What Is the Difference Between a Direct and an Inverse Relationship?

By Ariel Balter
An upward curve is an example of direct relationship, but not direct proportion.
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There are many ways that changing one part of a system will cause another part to change. For example, the rotation of the Earth causes a daily cycle of light and temperature changes, and the stock market changes with time. In general, two variables in a system represented by x and y can be related by a function: y = f(x). There are two special types of relationship, direct and inverse.

Direct Relationships

When y always changes in the same way as x, either up or down, they are in direct relationship. When people consume fewer calories, for instance, their weight goes down and when students study more, their grades go up. These are direct relationships.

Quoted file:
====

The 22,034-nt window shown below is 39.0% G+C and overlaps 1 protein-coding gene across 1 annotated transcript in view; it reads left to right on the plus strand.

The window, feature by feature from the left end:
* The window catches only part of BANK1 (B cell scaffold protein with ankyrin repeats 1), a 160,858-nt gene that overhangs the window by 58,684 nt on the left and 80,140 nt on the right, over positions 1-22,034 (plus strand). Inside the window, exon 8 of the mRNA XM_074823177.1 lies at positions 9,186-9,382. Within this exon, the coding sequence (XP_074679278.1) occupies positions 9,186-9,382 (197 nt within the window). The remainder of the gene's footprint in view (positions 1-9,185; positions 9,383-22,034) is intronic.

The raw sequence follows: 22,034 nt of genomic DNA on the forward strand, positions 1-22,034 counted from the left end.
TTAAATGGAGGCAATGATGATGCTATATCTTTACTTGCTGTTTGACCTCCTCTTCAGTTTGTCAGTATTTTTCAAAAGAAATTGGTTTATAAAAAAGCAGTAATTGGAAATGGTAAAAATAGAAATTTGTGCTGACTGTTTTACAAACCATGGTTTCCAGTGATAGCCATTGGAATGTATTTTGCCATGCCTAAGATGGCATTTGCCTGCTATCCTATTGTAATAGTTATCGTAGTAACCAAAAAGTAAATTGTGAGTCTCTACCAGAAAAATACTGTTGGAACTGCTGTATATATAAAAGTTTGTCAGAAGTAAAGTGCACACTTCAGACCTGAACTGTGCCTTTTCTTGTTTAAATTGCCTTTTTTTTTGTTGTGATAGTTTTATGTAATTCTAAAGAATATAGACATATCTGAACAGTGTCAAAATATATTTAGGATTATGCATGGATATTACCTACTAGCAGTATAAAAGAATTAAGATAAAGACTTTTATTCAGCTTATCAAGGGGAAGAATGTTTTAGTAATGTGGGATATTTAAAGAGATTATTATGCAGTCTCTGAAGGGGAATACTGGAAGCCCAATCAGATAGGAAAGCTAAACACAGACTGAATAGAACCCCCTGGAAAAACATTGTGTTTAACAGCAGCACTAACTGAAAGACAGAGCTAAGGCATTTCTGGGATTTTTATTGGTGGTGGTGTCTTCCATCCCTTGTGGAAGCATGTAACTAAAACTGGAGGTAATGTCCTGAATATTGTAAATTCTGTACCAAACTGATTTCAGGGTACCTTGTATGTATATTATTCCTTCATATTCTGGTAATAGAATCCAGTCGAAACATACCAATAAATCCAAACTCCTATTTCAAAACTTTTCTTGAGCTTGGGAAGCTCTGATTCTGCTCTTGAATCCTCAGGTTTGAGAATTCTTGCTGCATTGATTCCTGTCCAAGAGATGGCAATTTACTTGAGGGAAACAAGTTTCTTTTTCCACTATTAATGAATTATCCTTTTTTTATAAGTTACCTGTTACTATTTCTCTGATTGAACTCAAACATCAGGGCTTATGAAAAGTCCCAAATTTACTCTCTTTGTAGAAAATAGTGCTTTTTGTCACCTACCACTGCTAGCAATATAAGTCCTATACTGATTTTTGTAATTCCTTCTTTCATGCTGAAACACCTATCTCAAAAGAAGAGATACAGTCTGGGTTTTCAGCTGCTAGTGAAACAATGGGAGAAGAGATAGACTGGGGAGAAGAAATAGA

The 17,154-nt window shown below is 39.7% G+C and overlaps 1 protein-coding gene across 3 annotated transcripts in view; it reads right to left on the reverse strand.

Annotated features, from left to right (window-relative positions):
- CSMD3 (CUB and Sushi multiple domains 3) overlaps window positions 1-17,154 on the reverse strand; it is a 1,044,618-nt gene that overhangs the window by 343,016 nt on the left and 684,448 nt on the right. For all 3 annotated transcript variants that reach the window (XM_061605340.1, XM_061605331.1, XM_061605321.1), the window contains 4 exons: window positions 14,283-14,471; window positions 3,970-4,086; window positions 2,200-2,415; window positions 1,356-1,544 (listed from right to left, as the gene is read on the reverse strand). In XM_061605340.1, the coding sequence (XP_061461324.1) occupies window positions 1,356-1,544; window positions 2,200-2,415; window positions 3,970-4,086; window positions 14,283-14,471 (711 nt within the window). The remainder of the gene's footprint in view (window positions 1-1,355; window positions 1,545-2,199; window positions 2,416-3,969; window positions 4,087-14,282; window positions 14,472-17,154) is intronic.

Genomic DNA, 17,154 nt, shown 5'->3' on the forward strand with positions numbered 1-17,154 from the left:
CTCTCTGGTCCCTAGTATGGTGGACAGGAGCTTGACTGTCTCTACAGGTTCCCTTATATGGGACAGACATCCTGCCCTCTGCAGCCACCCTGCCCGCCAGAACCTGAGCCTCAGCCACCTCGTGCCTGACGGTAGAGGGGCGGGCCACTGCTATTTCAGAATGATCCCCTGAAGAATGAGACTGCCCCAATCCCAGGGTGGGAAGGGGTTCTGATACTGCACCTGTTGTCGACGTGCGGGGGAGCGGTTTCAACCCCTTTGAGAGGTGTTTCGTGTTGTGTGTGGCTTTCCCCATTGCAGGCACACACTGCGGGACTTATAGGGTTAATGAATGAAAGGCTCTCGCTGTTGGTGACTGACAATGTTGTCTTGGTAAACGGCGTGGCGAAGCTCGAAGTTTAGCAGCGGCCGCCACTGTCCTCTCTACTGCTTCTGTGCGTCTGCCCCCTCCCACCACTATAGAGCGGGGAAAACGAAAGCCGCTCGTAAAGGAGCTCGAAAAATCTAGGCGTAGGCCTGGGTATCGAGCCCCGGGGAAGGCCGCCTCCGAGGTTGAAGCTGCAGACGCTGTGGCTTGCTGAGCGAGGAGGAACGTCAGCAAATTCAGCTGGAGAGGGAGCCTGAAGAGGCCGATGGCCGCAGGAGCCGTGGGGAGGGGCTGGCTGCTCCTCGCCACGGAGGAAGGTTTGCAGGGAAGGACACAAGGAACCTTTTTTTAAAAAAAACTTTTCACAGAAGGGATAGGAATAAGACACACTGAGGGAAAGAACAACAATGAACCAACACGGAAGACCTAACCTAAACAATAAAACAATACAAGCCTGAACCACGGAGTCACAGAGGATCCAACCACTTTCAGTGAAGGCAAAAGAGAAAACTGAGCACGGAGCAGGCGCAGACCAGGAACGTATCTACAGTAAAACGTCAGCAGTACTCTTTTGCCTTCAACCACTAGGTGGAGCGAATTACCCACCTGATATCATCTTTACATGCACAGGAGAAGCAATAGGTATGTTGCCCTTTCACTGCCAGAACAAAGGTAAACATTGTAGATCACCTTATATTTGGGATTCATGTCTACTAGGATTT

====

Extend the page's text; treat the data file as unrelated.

Inverse Relationships

When a solution evaporates, the volume of solution goes down, but the concentration goes up. Increasing the amount of insulation in a house reduces the energy needed for heating and cooling. These are inverse relationships.

Proportionality vs. Relationship

In math and science, proportionality is a special case of direct and inverse relationship. Two variables, x and y, are in direct proportion if y is equal to a constant A times x: y = Ax. A can be positive or negative. Two variables, x and y, are in inverse proportion if y is directly proportional to 1/x: y = A/x. An example of an equation with both direct and inverse relationships is Ohm’s law from electricity. Ohm’s law states that the current is equal to the voltage divided by resistance. In this equation, current is directly proportional to voltage, but inversely proportional to resistance.

About the Author

Ariel Balter started out writing, editing and typesetting, changed gears for a stint in the building trades, then returned to school and earned a PhD in physics. Since that time, Balter has been a professional scientist and teacher. He has a vast area of expertise including cooking, organic gardening, green living, green building trades and many areas of science and technology.